I joined just to be able to ask this: Is there a masonry heater small enough to heat a tiny home? I love the principle, but the illustrations all showed “regular” houses. A tiny home is anywhere between 150 and 400 sq ft.
This reply came from Norbert Senf, chairman of our technical committee and past president:
It depends on the heating load of the home. An uninsulated Sprinter van would require maybe 20,000 BTU/hr. A superinsulated 400 sq. ft. home might get by on 2,500 BTU/hr (0.75kW). Also, the location and what the lowest outside temperature is that you are designing for.
You could build a small masonry heater with storage, no problem once you figure out what size load you want to burn in the firebox, and how many times per day you want to fire it, which determines the mass required for storage. I don’t know of any existing designs this small. It would most probably be single walled, using firebricks on edge, with a wall thickness of 2.5″. You would likely want to minimize the footprint, use the available height, and exit at the top. Also, do you want to burn regular 16″ long firewood, half that length (8″), or cut a custom length? Or burn pellets or presto logs? …………..Norbert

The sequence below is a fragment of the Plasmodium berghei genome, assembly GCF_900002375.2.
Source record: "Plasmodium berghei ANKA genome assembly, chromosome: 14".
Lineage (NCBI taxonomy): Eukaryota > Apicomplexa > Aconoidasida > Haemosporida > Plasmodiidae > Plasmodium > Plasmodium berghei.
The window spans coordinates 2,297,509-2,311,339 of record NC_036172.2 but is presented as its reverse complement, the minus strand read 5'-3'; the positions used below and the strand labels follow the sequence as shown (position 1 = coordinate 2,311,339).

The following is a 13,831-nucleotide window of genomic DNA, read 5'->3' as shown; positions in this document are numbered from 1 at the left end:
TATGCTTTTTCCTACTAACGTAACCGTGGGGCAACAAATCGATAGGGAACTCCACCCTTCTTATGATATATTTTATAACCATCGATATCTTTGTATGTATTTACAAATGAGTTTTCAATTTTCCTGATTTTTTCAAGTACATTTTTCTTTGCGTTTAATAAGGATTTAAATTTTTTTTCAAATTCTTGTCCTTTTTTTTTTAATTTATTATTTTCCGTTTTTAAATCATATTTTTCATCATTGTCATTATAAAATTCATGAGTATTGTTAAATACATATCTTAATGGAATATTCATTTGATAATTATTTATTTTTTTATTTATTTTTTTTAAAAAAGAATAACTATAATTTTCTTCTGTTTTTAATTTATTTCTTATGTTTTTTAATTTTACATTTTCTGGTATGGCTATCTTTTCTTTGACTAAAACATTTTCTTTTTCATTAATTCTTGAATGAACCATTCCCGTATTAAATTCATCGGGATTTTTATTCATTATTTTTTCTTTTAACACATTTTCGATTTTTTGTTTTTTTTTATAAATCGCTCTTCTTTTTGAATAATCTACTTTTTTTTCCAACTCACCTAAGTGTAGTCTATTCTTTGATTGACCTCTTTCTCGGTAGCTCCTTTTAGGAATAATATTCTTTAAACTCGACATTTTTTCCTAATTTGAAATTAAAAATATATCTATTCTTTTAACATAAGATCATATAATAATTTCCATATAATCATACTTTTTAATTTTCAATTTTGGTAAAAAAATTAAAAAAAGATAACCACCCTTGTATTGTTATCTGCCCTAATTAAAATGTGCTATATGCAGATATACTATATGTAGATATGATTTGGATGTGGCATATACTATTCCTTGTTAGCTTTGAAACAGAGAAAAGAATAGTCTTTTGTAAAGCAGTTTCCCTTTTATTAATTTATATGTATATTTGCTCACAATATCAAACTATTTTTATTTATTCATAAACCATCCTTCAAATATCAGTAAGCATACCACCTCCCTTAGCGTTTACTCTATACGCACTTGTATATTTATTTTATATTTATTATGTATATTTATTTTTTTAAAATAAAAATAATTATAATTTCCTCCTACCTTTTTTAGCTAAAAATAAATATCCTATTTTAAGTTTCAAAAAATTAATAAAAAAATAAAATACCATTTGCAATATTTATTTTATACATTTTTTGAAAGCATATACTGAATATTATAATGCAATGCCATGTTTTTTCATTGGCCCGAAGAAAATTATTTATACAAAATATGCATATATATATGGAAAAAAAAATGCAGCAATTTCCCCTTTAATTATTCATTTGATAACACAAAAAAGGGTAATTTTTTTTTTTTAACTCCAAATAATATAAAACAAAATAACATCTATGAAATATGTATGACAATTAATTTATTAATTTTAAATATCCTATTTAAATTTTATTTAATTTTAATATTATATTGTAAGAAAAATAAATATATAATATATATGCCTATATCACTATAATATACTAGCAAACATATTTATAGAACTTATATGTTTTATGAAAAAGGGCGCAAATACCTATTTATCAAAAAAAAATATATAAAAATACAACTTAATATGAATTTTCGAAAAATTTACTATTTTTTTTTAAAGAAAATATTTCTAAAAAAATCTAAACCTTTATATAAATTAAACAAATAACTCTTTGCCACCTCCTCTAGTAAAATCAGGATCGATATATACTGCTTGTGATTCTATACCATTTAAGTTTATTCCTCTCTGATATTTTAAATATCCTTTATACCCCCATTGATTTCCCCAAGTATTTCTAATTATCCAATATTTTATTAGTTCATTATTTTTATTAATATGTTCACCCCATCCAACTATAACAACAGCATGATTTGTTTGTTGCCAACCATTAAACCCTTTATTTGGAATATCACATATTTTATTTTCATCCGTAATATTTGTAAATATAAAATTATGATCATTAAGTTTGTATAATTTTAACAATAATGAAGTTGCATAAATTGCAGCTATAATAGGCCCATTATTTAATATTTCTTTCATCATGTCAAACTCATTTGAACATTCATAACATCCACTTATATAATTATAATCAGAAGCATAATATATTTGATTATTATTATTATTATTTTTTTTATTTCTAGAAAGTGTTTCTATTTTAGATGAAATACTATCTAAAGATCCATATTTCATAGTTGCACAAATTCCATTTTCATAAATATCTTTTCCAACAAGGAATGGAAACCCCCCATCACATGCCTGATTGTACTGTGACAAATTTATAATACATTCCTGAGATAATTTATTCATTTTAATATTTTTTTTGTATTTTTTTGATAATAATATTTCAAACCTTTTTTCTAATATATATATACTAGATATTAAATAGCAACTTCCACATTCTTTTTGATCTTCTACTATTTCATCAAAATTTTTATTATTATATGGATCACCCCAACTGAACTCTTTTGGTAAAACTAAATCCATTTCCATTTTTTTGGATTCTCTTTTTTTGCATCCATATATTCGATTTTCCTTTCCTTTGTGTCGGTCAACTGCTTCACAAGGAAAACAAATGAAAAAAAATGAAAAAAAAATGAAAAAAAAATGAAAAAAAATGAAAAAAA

Wow, that’s a lot to think about! Since I don’t yet have the tiny house, I can’t yet come up with specs.I would guess 250-300 sq ft and well insulated with foam.I live in Alaska, so it’s cold in winter. I gather there are no “ready to install” ones, so each is a custom installation?
This reply may be a little late, but it may be worth your time to consider attending the MHA annual meeting in April, if you have not already registered to attend. The hands-on workshop by Axel Schmitz of ” Firetube ” that is scheduled ( #9 on the agenda sheet ), seems to address your original question. I’m sure it will be a very well planned and interesting build !